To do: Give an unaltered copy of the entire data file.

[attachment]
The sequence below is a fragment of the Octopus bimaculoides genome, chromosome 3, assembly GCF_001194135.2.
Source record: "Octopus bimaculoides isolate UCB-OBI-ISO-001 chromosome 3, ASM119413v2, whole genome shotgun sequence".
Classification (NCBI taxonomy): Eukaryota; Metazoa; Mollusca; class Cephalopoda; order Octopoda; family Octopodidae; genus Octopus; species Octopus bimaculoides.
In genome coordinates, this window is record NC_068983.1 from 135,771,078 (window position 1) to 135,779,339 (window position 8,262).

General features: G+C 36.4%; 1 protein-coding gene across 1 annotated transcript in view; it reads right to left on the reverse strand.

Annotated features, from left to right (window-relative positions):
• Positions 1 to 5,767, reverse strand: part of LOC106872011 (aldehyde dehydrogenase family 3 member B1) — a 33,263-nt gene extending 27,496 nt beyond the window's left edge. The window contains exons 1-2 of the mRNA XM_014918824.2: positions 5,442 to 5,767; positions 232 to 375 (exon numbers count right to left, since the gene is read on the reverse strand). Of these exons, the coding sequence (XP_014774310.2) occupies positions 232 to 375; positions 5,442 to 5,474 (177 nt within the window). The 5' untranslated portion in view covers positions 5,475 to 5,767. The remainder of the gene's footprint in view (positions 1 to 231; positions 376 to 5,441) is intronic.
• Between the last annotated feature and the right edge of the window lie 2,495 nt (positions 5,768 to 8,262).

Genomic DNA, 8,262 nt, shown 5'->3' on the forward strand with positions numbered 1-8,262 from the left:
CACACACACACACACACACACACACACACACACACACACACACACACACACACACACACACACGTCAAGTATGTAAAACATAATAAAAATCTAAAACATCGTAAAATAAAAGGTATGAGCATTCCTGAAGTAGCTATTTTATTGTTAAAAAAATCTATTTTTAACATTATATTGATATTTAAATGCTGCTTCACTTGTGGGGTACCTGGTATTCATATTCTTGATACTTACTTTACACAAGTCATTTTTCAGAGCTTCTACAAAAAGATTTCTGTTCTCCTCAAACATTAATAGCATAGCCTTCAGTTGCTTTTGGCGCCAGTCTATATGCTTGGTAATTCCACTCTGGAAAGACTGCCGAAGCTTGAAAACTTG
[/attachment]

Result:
The sequence below is a fragment of the Octopus bimaculoides genome, chromosome 3, assembly GCF_001194135.2.
Source record: "Octopus bimaculoides isolate UCB-OBI-ISO-001 chromosome 3, ASM119413v2, whole genome shotgun sequence".
Classification (NCBI taxonomy): Eukaryota; Metazoa; Mollusca; class Cephalopoda; order Octopoda; family Octopodidae; genus Octopus; species Octopus bimaculoides.
In genome coordinates, this window is record NC_068983.1 from 135,771,078 (window position 1) to 135,779,339 (window position 8,262).

General features: G+C 36.4%; 1 protein-coding gene across 1 annotated transcript in view; it reads right to left on the reverse strand.

Annotated features, from left to right (window-relative positions):
• Positions 1 to 5,767, reverse strand: part of LOC106872011 (aldehyde dehydrogenase family 3 member B1) — a 33,263-nt gene extending 27,496 nt beyond the window's left edge. The window contains exons 1-2 of the mRNA XM_014918824.2: positions 5,442 to 5,767; positions 232 to 375 (exon numbers count right to left, since the gene is read on the reverse strand). Of these exons, the coding sequence (XP_014774310.2) occupies positions 232 to 375; positions 5,442 to 5,474 (177 nt within the window). The 5' untranslated portion in view covers positions 5,475 to 5,767. The remainder of the gene's footprint in view (positions 1 to 231; positions 376 to 5,441) is intronic.
• Between the last annotated feature and the right edge of the window lie 2,495 nt (positions 5,768 to 8,262).

Genomic DNA, 8,262 nt, shown 5'->3' on the forward strand with positions numbered 1-8,262 from the left:
CACACACACACACACACACACACACACACACACACACACACACACACACACACACACACACACGTCAAGTATGTAAAACATAATAAAAATCTAAAACATCGTAAAATAAAAGGTATGAGCATTCCTGAAGTAGCTATTTTATTGTTAAAAAAATCTATTTTTAACATTATATTGATATTTAAATGCTGCTTCACTTGTGGGGTACCTGGTATTCATATTCTTGATACTTACTTTACACAAGTCATTTTTCAGAGCTTCTACAAAAAGATTTCTGTTCTCCTCAAACATTAATAGCATAGCCTTCAGTTGCTTTTGGCGCCAGTCTATATGCTTGGTAATTCCACTCTGGAAAGACTGCCGAAGCTTGAAAACTTG